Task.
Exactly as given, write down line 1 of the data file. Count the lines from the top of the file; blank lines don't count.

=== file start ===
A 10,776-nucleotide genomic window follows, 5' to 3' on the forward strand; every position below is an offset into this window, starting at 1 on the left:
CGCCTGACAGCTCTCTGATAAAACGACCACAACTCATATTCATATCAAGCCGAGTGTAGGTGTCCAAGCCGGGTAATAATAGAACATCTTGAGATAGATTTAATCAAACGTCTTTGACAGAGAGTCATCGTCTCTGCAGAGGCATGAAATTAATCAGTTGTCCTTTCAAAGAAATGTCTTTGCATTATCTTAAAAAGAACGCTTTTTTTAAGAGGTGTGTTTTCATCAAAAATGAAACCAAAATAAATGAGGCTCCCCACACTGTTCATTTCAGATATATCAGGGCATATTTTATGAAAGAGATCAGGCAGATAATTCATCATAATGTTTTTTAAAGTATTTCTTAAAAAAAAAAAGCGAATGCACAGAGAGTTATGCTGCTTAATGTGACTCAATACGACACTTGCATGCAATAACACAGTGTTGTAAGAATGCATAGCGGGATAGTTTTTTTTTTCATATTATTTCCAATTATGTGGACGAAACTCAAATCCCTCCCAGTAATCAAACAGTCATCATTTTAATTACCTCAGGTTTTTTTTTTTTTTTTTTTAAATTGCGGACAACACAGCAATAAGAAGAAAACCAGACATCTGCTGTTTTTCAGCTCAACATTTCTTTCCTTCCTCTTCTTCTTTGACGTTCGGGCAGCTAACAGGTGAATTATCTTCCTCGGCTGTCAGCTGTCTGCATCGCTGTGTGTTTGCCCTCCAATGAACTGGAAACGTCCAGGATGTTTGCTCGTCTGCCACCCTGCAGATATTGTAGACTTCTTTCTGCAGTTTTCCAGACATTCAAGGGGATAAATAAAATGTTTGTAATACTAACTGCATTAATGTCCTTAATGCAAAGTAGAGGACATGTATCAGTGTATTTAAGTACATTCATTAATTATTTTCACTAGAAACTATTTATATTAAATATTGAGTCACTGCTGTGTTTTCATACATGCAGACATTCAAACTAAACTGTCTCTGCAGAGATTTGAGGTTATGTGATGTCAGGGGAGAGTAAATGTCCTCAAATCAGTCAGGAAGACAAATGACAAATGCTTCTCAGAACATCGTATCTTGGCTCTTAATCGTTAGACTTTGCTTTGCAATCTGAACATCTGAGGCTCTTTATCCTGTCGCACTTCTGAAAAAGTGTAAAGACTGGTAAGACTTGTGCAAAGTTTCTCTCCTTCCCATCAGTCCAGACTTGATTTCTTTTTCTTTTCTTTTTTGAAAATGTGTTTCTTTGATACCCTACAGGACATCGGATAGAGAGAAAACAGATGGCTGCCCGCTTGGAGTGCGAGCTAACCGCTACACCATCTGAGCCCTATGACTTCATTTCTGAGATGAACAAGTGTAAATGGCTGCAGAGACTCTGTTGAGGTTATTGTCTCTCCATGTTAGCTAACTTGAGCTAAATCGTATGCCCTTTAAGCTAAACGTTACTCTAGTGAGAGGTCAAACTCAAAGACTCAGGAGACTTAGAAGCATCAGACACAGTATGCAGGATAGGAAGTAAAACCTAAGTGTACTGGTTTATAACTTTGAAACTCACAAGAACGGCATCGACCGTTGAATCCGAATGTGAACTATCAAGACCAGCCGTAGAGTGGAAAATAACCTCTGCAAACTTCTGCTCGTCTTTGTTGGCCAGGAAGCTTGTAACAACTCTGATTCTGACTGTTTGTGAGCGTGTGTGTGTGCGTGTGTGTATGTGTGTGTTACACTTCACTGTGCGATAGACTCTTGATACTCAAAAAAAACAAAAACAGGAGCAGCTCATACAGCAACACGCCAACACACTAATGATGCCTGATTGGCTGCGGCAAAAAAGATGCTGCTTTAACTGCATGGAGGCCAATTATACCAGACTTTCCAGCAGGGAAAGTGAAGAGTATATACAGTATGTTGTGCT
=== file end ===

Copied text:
A 10,776-nucleotide genomic window follows, 5' to 3' on the forward strand; every position below is an offset into this window, starting at 1 on the left: